Yet, from the moment he stepped out in Lord’s 1986 to stroke that magnificent 126 not out, his third century at the hallowed ground, and then followed it up with an unbeaten 102 in unplayable conditions at Headingley, it was evident that Vengsarkar was going through his phase of a miracle.
During this phase, no bowler in the world knew what to do about him. He got runs against them all, be it Imran Khan and Wasim Akram or Courtney Walsh and Patrick Patterson.
The straight drive
Yes, any Vengsarkar masterpiece was dotted with a superb array of drives, through the covers and past the mid-on.
The typical photograph was of him going almost down on his knee, head bent over the ball, the nose almost sniffing the leather, while a full swing of his arms dispatching it between cover point and extra cover. The flourishing follow through was one of the sights of the 1980s.
The beauty of the on drive was less amenable to being captured on still camera, but there remains plenty of video footage of some of the classic knocks to know why the English dubbed it ‘rifle shot’ during the summer of 1986.
There were some straight drives as well. One was hit off Patterson at the Wankhede, even as the rest of the batting was struggling around him. Audacity in the face of fire, much of the story of Vengsarkar’s solo knocks against the Windies.
Yet, when I look back at that period of purple patch of one of the most elegant stroke-players of India, I remember one moment that summarises the mastery that the stalwart had developed over all the bowlers.
It was at the Eden, in February 1987. The ball had started swinging appreciably, and the best Test match spell ever bowled by Roger Binny had given India a 174-run lead in the first innings against Pakistan.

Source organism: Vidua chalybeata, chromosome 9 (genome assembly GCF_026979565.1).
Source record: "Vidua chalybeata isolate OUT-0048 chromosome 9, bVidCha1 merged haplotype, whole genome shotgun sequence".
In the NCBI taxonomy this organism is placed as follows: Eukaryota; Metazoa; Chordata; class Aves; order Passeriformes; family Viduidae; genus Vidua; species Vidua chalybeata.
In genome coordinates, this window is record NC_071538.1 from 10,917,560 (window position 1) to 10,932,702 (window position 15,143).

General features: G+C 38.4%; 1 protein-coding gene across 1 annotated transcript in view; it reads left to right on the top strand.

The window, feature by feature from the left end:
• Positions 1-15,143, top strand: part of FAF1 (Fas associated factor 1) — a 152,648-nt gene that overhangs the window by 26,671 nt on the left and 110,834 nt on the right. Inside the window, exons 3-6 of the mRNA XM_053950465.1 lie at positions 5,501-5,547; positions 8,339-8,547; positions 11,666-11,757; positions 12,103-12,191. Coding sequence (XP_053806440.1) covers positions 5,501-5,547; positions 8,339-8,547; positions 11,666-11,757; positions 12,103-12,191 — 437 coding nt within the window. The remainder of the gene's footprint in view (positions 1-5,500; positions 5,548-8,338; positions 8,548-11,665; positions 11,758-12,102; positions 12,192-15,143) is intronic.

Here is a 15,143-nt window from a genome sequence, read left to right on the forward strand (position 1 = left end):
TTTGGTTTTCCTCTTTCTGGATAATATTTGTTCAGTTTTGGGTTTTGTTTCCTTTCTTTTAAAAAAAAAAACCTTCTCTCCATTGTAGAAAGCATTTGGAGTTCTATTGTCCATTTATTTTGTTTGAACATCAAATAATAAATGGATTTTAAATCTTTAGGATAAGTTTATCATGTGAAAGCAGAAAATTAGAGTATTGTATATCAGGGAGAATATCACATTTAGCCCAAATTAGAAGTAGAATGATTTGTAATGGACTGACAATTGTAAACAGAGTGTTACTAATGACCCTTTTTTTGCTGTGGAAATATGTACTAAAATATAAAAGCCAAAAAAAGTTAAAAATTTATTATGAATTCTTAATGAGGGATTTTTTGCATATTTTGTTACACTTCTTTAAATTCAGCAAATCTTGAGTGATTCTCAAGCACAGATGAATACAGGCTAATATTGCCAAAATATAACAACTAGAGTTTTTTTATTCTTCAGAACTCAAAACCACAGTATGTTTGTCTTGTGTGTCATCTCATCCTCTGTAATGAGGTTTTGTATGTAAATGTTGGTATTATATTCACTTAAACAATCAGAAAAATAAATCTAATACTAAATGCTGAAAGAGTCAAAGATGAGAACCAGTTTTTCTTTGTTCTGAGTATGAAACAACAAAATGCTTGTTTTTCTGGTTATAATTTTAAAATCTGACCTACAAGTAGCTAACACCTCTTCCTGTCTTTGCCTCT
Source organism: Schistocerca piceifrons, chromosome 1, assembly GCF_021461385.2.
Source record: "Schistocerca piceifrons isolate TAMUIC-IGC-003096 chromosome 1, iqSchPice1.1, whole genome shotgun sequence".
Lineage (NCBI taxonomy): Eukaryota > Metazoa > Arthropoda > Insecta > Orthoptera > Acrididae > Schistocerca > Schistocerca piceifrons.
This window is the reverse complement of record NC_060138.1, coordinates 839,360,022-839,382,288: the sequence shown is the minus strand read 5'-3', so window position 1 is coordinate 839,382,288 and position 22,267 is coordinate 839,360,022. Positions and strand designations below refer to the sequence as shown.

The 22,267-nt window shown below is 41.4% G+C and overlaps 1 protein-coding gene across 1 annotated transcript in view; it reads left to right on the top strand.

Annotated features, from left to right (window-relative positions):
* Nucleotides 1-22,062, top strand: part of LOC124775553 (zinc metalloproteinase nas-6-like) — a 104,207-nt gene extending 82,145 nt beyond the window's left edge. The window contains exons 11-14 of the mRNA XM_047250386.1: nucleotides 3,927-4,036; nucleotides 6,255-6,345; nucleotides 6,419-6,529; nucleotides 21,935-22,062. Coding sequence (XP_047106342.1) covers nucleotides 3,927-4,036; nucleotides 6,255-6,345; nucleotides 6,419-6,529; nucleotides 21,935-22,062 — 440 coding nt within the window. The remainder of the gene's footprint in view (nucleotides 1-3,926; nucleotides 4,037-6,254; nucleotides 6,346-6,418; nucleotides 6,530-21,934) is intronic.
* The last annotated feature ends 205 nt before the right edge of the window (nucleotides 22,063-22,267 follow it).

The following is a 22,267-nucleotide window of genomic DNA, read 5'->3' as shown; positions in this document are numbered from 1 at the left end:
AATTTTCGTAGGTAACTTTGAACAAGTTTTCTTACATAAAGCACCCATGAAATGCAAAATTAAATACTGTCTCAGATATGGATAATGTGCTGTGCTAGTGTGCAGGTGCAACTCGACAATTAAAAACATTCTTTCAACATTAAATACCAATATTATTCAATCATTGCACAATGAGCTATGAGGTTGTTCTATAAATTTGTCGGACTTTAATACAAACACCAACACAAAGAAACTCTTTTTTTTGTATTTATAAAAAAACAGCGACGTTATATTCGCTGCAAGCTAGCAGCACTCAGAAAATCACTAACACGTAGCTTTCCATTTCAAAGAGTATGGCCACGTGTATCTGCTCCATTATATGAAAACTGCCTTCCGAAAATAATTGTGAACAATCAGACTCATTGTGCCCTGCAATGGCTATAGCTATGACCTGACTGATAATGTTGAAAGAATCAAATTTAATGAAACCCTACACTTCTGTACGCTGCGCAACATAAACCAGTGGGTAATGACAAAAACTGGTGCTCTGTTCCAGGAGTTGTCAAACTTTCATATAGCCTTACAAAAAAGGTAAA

On the fourth mid-morning, India had come out looking for quick runs, to declare with enough time left of those short sub-continental days to force a result. But, it had not been easy.
With conditions in favour of the bowlers, and Imran still very much at the top of his game, fast scoring was fraught with danger. And at the other end the young Wasim Akram had already shown signs of the deadly operator he was soon to become. Besides, when they rested, the spinners Abdul Qadir and Tauseef Ahmed formed a rather difficult duo to score off.
Krish Srikkanth, as so often happened, had been removed early. Mohinder Amarnath had laboured his way to 31 scratchy runs before being castled by Tauseef. Time was ticking and the declaration was some distance away.
At 100 for 2, the thousands thronging to Eden craned their necks and squinted at the steps leading from the pavilion, wondering if skipper Kapil Dev had promoted himself. But Kapil knew better.
The bowling was tough. The conditions were demanding. If there was a batsman who could score quickly in these conditions it was the best batsman of the world. Best batsman on form.